A 12-year-old girl presents with fatigue, palpitations, and inability to sleep. She has been an excellent student in school but has had increasing difficulty concentrating in class and difficulty focusing her eyes. Family history was significant for thyroid disease in her mother (hypothyroid) and maternal aunt (Graves’ disease [GD]). On examination, her pulse is 105 beats per minute, blood pressure 112/60 mm Hg, and she is mildly underweight with a BMI of 15. She has a mild resting tremor, proptosis (R >L), and her thyroid exam reveals a slightly enlarged but symmetric gland (Figure 192-1). You obtain blood work that reveals a low thyroid-stimulating hormone (TSH) and an elevated free thyroxin level (T4). A thyroid scan and uptake shows a diffusely increased intake of 54 percent with no nodules (Figure 192-2). The patient was diagnosed with GD and the therapeutic options are presented to the family.
Graves disease presenting in a 12-year-old girl. Note the lid retraction and proptosis (exophthalmos), particularly evident on the right eye. (Used with permission from Cleveland Clinic Children’s Hospital Photo Files.)
Nuclear scan of the thyroid in Graves disease showing increased uptake (54%) in a diffusely enlarged thyroid gland (with a homogeneous pattern). (Used with permission from Richard P. Usatine, MD.)
GD is an autoimmune thyroid disorder characterized by circulating antibodies that stimulate the thyroid-stimulating hormone (TSH) receptor and resulting in hyperthyroidism.1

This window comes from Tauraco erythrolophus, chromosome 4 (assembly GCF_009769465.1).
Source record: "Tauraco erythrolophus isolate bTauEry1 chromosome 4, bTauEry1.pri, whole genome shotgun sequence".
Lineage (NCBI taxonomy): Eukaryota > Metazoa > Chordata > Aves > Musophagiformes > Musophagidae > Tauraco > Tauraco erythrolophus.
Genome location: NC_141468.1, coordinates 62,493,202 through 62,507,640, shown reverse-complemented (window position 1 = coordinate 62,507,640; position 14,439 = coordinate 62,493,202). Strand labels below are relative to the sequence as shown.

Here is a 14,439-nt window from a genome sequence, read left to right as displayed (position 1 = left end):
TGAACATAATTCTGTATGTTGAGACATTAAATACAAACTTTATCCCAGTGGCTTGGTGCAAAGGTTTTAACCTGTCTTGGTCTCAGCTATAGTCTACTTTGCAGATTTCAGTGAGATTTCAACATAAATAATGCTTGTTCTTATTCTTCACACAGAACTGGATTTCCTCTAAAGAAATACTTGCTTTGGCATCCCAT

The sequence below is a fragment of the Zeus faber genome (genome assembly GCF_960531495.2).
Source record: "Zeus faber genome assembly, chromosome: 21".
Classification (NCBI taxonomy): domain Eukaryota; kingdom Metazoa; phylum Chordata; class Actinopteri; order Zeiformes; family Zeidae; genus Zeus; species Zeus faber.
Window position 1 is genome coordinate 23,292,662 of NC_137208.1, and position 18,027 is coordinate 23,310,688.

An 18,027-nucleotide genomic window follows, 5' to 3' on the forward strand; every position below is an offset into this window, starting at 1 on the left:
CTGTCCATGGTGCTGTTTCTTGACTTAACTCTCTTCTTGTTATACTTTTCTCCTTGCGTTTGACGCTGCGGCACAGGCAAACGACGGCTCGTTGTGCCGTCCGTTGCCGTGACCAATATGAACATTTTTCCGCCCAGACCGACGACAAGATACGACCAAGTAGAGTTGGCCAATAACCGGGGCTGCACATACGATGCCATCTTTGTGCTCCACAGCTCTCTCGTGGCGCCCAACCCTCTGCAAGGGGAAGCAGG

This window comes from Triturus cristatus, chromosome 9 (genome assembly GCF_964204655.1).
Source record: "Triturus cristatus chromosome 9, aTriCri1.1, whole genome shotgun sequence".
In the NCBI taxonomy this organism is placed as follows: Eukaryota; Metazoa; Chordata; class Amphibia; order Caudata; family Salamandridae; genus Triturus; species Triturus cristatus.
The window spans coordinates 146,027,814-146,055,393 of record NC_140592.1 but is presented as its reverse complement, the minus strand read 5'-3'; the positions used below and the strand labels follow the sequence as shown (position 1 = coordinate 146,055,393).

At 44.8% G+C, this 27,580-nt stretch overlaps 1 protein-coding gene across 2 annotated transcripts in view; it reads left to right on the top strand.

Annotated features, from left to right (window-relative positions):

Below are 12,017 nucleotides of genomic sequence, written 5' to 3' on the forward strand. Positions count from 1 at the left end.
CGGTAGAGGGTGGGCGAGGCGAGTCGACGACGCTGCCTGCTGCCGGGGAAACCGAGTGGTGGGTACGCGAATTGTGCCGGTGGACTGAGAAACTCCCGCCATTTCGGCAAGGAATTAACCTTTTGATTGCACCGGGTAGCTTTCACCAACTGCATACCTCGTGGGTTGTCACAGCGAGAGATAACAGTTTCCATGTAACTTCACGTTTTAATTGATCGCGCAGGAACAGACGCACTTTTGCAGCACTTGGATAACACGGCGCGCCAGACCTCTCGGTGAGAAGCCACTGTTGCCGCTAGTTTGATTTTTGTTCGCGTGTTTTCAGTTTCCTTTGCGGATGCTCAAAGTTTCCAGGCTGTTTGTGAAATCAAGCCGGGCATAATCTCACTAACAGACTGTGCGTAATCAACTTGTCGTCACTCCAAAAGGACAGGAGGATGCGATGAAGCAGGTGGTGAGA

Thyrotoxicosis (clinical state resulting from inappropriately high thyroid hormone levels); hyperthyroidism (thyrotoxicosis caused by elevated synthesis and secretion of thyroid hormone), autoimmune hyperthyroidism, von Basedow’s disease (in Europe).
GD is the most common cause of thyrotoxicosis in children (up to 95 percent of cases), with a prevalence in children and adolescents of between 1:2000 and 1:10,000 and an incidence between 0.1 and 3 per 100,000.2,3 The incidence peaks in adolescence; only 1 to 5 percent of cases of childhood hyperthyroidism begin before the age of 16 years.4
Similar to adults, there is a female predominance of between 3:1 to 5:1.4
Autoimmune hyperthyroidism can occurs in about 2 percent of infants born to mothers with GD, but is usually transient (resolving in 3 to 12 weeks).4,5 Cases of persistent congenital hyperthyroidism and non-autoimmune familial hyperthyroidism due to mutations in the TSH-receptor gene have been reported.4
Rare forms of hyperthyroidism in children include pituitary adenomas, functioning thyroid nodules, pituitary resistance to thyroid hormones, and ingestion thyroid hormone or iodine.4 Thyrotoxicosis of variable duration can also occur as part of Hashimoto thyroiditis (see Chapter 191, Hypothyroidism). Authors of one ...